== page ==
It’s been a week since I was introduced to R. Stevie Moore and his music, and I am still finding the words to describe the experience. Deemed a “lo-fi legend” and “Father of Home Recording”, Moore has recorded over 2,000 original songs from 1968 until present and is currently embarking on his first national and international tour. I wasn’t familiar with Moore nor his music prior to meeting him, so I wasn’t sure what to expect. What I found was that the many years of practice, exploration, and making music mainly for self-enjoyment has given R. Stevie Moore a quality that most musicians today forget to nurture in their rush to record and get noticed: musical curiosity.
Listening to R. Stevie Moore’s music is like walking into a modern museum. There is a strong sense of new and old influences, 80s pop styles mixed with a somewhat 70s funk, with spacey lyrics about everything from love to cereal, and an assortment of vocal styles. Rather than coming off as “time-warp” music, there is a very accessible and fresh sound, yet it is layered with pieces collected in years of listening, observing, and trying out new things. In some songs, Moore’s voice is as deep as Barry White, others there is anything from talking, to shouting, to somewhat typical harmonious singing. Moore sneaks everything from his current whereabouts to current events into his songs, in a way that leaves listeners somewhat confused, yet always intrigued and ready for more.
“I’m a diarist of sounds,” replied Moore when I asked about his thick volume of recordings, “I record sound in all styles, all diversities. I’m a composer.” And that response is the key to tackling the many songs this artist has come to record. Even on an album-by-album look, the songs he records for each are all over the scale in terms of a uniform style you’d expect from a singular album. Listening to Moore, one can really hear the sound of someone who has taken the time to seek out new and interesting sounds, and then test them. He tests them to melody, tests them to lyrics, tests them to other sounds, and creates. The ease at which he shifts between styles very much reminds me of David Bowie in many ways. It’s rather like a science experiment really, you can’t do the same thing every time, so you must try different ideas, different approaches until a new project emerges.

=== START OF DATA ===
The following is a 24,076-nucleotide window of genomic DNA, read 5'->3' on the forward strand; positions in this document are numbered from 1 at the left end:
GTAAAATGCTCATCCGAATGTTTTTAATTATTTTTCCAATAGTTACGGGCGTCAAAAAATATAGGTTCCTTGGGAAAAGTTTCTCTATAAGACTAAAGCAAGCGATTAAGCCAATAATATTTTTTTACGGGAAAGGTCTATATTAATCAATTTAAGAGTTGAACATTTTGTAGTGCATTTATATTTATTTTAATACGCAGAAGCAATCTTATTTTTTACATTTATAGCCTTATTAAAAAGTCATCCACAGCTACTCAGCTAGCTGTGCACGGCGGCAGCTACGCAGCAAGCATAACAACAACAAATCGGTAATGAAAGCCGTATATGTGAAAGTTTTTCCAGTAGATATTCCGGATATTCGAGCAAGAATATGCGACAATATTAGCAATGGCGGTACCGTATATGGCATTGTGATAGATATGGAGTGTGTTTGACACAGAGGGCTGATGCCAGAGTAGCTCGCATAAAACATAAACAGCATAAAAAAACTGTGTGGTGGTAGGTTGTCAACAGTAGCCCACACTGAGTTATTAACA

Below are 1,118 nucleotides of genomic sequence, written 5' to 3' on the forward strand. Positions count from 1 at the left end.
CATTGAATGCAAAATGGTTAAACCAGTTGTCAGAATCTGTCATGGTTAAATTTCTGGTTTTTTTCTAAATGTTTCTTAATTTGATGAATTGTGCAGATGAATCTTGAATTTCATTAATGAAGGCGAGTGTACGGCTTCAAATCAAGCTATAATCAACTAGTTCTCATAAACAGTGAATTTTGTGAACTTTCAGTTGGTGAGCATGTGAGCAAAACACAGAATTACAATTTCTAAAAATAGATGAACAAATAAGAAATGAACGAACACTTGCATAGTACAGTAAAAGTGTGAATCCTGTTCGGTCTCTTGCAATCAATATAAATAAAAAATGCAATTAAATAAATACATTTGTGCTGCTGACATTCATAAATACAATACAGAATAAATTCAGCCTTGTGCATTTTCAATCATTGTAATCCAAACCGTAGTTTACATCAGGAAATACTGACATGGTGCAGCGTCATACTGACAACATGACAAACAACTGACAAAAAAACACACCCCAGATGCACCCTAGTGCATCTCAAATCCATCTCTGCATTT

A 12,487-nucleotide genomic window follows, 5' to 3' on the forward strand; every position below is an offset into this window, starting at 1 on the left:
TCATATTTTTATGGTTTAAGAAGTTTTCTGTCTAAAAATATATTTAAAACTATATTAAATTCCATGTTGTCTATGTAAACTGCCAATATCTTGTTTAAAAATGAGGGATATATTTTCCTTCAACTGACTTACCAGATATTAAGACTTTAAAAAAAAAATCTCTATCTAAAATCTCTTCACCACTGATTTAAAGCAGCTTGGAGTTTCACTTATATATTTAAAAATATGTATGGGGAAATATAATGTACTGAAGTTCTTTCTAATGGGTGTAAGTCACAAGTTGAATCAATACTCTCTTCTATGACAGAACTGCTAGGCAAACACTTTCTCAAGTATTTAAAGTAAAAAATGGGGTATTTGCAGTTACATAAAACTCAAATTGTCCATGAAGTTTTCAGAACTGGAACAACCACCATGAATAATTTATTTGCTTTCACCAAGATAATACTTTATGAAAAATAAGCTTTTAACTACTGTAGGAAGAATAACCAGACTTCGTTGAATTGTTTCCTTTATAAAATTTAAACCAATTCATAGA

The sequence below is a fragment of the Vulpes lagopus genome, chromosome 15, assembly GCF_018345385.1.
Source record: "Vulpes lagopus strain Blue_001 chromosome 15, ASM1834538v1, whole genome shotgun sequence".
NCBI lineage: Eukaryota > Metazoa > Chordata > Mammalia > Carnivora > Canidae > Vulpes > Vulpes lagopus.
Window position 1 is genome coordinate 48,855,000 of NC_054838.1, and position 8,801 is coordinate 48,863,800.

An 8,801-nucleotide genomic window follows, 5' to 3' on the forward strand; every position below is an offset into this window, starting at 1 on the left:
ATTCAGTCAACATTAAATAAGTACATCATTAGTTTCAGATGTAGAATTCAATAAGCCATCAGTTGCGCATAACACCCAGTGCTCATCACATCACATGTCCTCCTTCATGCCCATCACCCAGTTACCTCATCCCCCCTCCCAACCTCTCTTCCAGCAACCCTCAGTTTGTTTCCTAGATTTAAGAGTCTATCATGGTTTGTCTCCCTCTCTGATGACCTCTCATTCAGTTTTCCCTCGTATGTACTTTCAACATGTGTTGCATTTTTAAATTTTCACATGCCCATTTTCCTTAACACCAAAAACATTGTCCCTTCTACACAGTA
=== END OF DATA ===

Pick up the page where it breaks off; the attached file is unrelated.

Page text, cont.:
To say that music is in his blood is truth, but I think R. Stevie Moore has taken the tools set forth by his musician father to take his own musical experiences a giant leap forward. Since I came to learn about R. Stevie Moore, I only saved space for one question in regards to his father, renown Nashville session musician Bob Moore who played with the likes of Elvis Presley, Jerry Lee Lewis, and Sammy Davis, Jr. among others. Given that the elder Moore was a session musician and band leader, I wondered if the younger Moore had grown up with his father encouraging him in music by creating his own instead of playing on everyone else’s songs. To that, Moore responded in the negative. His father did not put as much focus into composing his own works, but really hoped that his son would follow in his session musician footsteps. “I’d say that I was born with his ear, and a bit of his talent,” said the multi-instrumentalist, “I was expected to follow as a session musician, but I’m a 60’s kid, never into the mainstream or conservatism”. And so he followed his desire to create, and create he did.
Self-releasing over 400 albums on his R. Stevie Moore Cassette Club, I’d say Moore definitely picked up the music bug in his upbringing. I wasn’t around yet in the 1960s (my parents were toddlers), but from what I read and listened to, it was an extremely prolific time for music. Sounds were exploding from acoustic to electric, from US to UK, everything was changing and everything was new. I believe being exposed to so much musical curiosity has stuck with Moore through the years. It’s surprising that in all that time he is only just now embarking on his FIRST tour. “I was never much of a performer”, said Moore. This all changed in 2010 when he decided to move back to his hometown of Nashville, TN after spending nearly 30 years in New Jersey.
With finances a little less in check then he wanted for his next album, Moore launched a Kickstarter campaign to raise funds for the new album, which is titled Advanced, and decided to take a new approach to promoting this album…by going on tour. The transportation costs were also aided by a second successful Kickstarter campaign, which was proudly backed by over 100 online supporters, and so, R. Stevie Moore has set our on his first tour, bringing along Brooklyn band Tropical Ooze as an opening act and to help fill out the sound of his large catalog of songs on stage, both new and old. The summer tour will take the musicians from California to the Carolinas and then proceed overseas to Europe.
Personally, I thoroughly enjoyed R. Stevie Moore’s live show. The tunes were full of energy, fun, and a serious concept of ridiculousness. Moore knows how to stretch out the strangest portions of his songs, making you cringe with curiosity for what will come next. And as he plays songs that stretch from 30+ years up to present tunes, I just don’t feel the songs would have to same fresh energy had he already performed them to death through extensive touring all these years. The live element breathes new intentions and attitudes into his past songs, and adds a more profound appreciation for the more recent compositions. And he’s great at finding fun ways to connect with the audience. Keep track of the touring adventures on Moore’s tour blog.
As for what to expect from the new album, Advanced? Look forward to a lot more acoustic guitar sounds, changing time signatures, observant lyrics, and insanely funky bass grooves.